Oh, come on John, you are both smarter and more knowledgeable about history than this. Let's put out the facts:
1) The 2-term incumbent President has an approval rating in the 20's.
2) Something like 75% of people think the "country is on the wrong track."
3) Almost twice as many people are self-identifying as Democrats as are self-identifying as Republicans.
4) But somehow, the Democratic nominee is tied or behind in most national polls.
But wait, it gets better:
5) The Democratic party is generally far ahead in the generic congressional ballot question.
Hmmm, I wonder if the nominee has anything to do with this. Oh yes:
6) Something like 20% of self-identified democrats in polls won't committ to the dem nominee.
Could the dems pick up 25 House seats and lose the presidential election? You bet they could! How in the world could that be pinned on anyone but Obama? Conditions have changed so dramatically since 2004, and we're seeing it at level of polling except for the presidency. And before Obama was nominated, we were seeing it at the level of the presidency. How in the world could Obama win fewer states than Kerry? I'm not saying it will happen, but the very idea of it happening shouldn't be crossing our minds. Anyone who argues that the playing field for the GOP has gotten better the last four years is a lunatic. Therefore, how do we ascribe current polling to anything but the candidate?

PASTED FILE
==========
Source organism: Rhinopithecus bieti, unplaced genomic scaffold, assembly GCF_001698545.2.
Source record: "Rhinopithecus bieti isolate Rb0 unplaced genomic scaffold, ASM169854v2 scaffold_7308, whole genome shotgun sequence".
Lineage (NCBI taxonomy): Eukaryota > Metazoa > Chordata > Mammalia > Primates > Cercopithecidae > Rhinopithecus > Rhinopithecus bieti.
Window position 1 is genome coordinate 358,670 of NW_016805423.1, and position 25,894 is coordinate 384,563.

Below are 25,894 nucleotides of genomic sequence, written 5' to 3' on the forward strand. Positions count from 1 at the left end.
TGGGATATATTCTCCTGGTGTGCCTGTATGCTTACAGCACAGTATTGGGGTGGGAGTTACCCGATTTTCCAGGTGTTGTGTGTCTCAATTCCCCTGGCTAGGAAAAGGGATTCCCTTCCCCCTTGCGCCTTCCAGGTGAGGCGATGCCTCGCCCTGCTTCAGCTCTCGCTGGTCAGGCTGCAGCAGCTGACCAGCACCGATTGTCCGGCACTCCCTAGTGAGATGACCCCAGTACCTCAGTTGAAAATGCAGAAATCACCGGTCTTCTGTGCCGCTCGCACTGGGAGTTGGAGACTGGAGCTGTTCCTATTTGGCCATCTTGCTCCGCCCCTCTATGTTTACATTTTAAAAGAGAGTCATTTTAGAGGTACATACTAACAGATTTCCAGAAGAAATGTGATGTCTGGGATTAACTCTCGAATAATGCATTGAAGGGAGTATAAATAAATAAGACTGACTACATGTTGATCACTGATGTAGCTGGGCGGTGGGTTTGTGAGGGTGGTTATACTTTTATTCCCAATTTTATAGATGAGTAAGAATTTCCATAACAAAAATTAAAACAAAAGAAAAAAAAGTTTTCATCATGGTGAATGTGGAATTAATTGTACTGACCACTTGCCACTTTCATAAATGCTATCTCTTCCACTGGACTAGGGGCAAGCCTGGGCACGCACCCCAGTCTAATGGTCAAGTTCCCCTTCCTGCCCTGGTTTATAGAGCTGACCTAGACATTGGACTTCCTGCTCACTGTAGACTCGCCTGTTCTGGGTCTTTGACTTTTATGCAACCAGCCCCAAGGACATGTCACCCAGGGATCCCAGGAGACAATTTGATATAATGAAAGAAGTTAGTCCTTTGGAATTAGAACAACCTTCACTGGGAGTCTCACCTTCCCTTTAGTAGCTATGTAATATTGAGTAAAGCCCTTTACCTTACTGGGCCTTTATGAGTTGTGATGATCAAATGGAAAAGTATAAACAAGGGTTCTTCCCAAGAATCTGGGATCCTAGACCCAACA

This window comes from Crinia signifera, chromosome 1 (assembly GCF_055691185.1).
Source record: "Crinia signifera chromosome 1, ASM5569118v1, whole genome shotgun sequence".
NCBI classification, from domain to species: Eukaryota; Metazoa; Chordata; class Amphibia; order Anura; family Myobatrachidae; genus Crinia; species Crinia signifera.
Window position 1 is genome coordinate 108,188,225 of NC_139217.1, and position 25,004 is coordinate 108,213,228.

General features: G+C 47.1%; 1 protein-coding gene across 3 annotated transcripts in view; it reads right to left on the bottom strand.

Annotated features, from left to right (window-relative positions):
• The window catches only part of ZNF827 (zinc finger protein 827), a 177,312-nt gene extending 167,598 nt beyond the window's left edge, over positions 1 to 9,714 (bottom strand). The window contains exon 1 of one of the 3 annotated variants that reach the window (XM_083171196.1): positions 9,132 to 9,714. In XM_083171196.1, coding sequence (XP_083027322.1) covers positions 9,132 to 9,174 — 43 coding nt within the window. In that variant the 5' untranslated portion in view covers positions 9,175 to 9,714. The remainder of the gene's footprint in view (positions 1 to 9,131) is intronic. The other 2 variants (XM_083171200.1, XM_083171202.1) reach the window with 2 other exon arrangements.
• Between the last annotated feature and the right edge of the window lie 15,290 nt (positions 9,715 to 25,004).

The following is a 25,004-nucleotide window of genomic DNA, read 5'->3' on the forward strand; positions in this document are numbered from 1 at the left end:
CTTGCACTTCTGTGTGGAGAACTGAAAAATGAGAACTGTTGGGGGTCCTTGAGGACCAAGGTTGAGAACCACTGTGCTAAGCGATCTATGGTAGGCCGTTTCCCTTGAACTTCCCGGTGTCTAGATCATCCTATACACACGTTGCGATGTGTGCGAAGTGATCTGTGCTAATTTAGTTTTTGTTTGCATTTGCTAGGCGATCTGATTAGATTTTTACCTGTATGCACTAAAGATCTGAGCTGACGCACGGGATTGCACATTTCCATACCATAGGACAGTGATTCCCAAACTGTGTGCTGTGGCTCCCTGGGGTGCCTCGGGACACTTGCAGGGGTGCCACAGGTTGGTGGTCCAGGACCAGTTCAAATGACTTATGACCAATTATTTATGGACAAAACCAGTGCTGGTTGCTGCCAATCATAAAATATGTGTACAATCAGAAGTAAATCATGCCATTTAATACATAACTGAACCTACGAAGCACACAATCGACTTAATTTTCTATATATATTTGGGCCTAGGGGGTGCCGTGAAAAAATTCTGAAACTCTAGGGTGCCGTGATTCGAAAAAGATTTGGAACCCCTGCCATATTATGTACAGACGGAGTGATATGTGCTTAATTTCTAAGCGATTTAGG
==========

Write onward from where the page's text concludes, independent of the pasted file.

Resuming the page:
This election is so counter-historical that it's beyond unprecedented. The general mood of the country this year --- as judged by polling --- is so unfavorable to the President's party that it can only be reasonable compared to three 20th century elections: 1932 (depression), 1974 (watergate), and 1980 (hapless dems; bottoming-out economy). All three of those were bloodbaths beyond belief. With the exception of 2008, public opinion about hte administration has never been lower than those three elections, not even close. By all accounts, nothing can explain 2008 without reference to Obama.
As to your historical numbers, i think you are either ignoring the context or not presenting it:
1) No one in the history of the country has gotten more than about 60% of the popular vote. Getting 50.8 in 1980 was such a magnificent blowout for Reagan because Carter got 40% (Anderson got 10%). A popular vote margin of 55-45 that translates into 400+ electoral college votes is a blowout, period. To say that an election at 52-48 is close or not is not possible; the candidates don't seek 51%; they seek 270. Therefore, the reference point is typically the electoral college.
2) I think you are confusing popular vote with probability of winning. Roosevelt in '32 only won 57% of the vote. But as trained monkey with the democratic label had a 99%+ chance of winning that election. The GOP had been blown out of the water in the 1930 midterms (like the GOP in 2006) and everyone knew that the dem convention was the election: the winner just had to shut his mouth, wait it out until november, and take the presidency. Result: 57% and 42 states. The democrats --- prior to having a candidate --- easily have a monstrous chance of winning this election. But with Obama, they don't.
3) One might argue that the parties are so locked in right now, red and blue states, that an electoral blowout is impossible. But the '32, '74, and '80 elections precisely refute this theory: states that hadn't voted one way in over a generation turned those years.